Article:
PCRs were performed for F. hepatica isolates from Peru, and F. gigantica isolates from Uganda in a 25 μl reaction mixture containing 2 µl template DNA, 0.2 μM of each primer, 1 U of Gflex polymerase (Takara Bio, Shiga, Japan), and the manufacturer’s supplied reaction buffer. Thermal conditions included an initial denaturation step at 94 °C for 60 s, followed by 30 cycles of 98 °C for 10 s, 60 °C for 15 s, and 68 °C for 180 s. Fragments of approximately 3000 bp were amplified and purified using the NucleoSpin Gel and PCR Clean-up kit (MACHEREY–NAGEL, Düren, Germany) and then directly sequenced from both directions to obtain the preliminary sequences of FABP type I. An inner primer set, FABP type I-2F (5′-CTGGTGATGTTGAGAAGG-3′) and FABP type I-2R(5′-ACTCGTCGTCGTTTACACCCTC-3′), was generated to amplify partial FABP type I gene in F. hepatica (1951 bp) and F. gigantica (1961 bp), respectively. PCR conditions were almost the same as that described above, except for the annealing temperature, 55 °C. The nucleotide sequences of the PCR amplicons were determined precisely.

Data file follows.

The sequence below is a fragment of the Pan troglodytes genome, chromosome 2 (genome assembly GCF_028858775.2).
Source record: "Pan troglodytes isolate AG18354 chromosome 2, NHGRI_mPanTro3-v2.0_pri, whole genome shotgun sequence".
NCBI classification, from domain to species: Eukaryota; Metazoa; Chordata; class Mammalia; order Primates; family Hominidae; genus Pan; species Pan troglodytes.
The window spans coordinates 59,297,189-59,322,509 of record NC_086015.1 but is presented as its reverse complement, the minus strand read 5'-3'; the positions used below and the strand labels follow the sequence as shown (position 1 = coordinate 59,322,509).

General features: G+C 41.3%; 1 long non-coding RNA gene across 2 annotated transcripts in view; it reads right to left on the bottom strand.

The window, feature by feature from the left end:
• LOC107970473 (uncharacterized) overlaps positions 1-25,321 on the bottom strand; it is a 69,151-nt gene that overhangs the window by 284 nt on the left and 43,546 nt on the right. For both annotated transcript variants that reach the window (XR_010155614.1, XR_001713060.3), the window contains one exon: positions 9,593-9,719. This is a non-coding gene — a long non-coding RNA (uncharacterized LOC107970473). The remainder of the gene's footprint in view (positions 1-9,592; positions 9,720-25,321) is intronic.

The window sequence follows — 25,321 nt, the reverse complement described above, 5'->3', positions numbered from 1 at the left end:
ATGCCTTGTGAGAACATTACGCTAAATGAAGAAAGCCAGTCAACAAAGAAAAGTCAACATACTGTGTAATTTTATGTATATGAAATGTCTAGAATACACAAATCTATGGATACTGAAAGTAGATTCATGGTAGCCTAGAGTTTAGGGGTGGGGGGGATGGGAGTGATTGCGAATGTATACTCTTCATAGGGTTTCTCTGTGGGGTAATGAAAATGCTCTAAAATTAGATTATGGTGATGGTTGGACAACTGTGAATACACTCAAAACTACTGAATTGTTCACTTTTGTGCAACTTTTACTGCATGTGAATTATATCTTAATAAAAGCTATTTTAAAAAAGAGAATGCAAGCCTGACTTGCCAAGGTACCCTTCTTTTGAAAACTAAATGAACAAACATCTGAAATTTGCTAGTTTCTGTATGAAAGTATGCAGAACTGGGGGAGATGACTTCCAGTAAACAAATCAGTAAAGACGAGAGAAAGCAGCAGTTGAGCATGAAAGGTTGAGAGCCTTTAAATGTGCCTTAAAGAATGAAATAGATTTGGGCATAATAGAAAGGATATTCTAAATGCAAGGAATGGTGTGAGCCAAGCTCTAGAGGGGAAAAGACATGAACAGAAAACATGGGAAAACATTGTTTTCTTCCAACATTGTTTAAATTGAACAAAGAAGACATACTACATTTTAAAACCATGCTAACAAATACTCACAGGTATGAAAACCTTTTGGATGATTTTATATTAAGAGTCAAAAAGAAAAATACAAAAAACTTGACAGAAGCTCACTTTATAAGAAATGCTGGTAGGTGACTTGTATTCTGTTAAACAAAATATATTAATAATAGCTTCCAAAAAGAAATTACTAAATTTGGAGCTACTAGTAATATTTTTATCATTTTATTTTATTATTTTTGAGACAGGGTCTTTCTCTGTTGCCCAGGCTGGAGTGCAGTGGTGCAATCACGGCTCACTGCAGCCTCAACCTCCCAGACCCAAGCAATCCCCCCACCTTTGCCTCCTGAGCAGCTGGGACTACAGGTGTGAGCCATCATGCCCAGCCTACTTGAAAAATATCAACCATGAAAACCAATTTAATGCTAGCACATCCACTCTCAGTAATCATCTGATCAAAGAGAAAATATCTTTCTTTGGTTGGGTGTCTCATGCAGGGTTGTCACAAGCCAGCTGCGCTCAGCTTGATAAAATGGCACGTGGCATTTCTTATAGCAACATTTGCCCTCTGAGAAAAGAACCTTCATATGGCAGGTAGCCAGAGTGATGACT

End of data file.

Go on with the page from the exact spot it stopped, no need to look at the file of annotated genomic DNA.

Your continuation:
Another inner primer set, Clo-F (5′-CCATTGGTTTATAATAACTTCC-3′) and Clo-R (5′-ACTTCATTTTCTCCATCCTT-3′), which could amplify an intron of FABP type I, was designed to examine nucleotide variations between the primer regions (F. hepatica: 567 or 568 bp; F. gigantica: 566 or 567 bp) (Fig. 1). Sequence determination between Clo-F and Clo-R was performed for approximately 5% of F. hepatica and F. gigantica as well as 10 hybrid flukes selected from each country, and flukes with different nad1 haplotypes were selected as much as possible to ensure variations in the samples (Additional file 1: Table S1). PCRs were performed in a 25 μl reaction mixture containing 2 μl template DNA, 0.4 mM of each dNTP, 0.3 μM of each primer (Clo-F and Clo-R), 1 U of KOD FX Neo (Toyobo, Osaka, Japan), and the manufacturer’s supplied reaction buffer. Thermal conditions included an initial denaturation step at 94 °C for 120 s, followed by 35 cycles of 98 °C for 10 s, 50 °C for 30 s, and 68 °C for 30 s. PCR products were purified using the NucleoSpin Gel and PCR Clean-up kit (Macherey-Nagel), cloned into the pUC118 Hinc II/BAP vector (Takara Bio), and sequenced. Two clones were analyzed for F. hepatica and F. gigantica, whereas four clones (two for F. hepatica genotype and two for F. gigantica genotype) were analyzed for the hybrid Fasciola fluke (Additional file 1: Table S1). The obtained sequences were aligned to construct a maximum likelihood (ML) tree using MEGA 10.0.5 software . For ML tree construction, all sites were selected in the gaps/missing data treatment, and the T92 + I model was used.